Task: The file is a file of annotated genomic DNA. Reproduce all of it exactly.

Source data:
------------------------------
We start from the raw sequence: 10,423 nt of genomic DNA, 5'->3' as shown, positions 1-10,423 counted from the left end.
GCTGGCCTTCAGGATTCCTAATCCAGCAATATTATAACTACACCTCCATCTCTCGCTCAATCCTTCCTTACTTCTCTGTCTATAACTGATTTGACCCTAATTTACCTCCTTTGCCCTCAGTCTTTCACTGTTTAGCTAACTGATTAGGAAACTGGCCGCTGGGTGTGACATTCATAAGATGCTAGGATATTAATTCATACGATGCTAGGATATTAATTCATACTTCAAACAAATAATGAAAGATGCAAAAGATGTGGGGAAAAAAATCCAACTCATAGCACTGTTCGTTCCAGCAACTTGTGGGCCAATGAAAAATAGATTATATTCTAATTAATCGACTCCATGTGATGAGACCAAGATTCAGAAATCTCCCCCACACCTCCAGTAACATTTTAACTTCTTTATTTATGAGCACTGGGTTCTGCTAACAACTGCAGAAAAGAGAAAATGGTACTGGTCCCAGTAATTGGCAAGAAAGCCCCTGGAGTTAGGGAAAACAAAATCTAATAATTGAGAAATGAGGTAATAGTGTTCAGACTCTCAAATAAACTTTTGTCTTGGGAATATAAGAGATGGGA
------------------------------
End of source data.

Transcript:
We start from the raw sequence: 10,423 nt of genomic DNA, 5'->3' as shown, positions 1-10,423 counted from the left end.
GCTGGCCTTCAGGATTCCTAATCCAGCAATATTATAACTACACCTCCATCTCTCGCTCAATCCTTCCTTACTTCTCTGTCTATAACTGATTTGACCCTAATTTACCTCCTTTGCCCTCAGTCTTTCACTGTTTAGCTAACTGATTAGGAAACTGGCCGCTGGGTGTGACATTCATAAGATGCTAGGATATTAATTCATACGATGCTAGGATATTAATTCATACTTCAAACAAATAATGAAAGATGCAAAAGATGTGGGGAAAAAAATCCAACTCATAGCACTGTTCGTTCCAGCAACTTGTGGGCCAATGAAAAATAGATTATATTCTAATTAATCGACTCCATGTGATGAGACCAAGATTCAGAAATCTCCCCCACACCTCCAGTAACATTTTAACTTCTTTATTTATGAGCACTGGGTTCTGCTAACAACTGCAGAAAAGAGAAAATGGTACTGGTCCCAGTAATTGGCAAGAAAGCCCCTGGAGTTAGGGAAAACAAAATCTAATAATTGAGAAATGAGGTAATAGTGTTCAGACTCTCAAATAAACTTTTGTCTTGGGAATATAAGAGATGGGA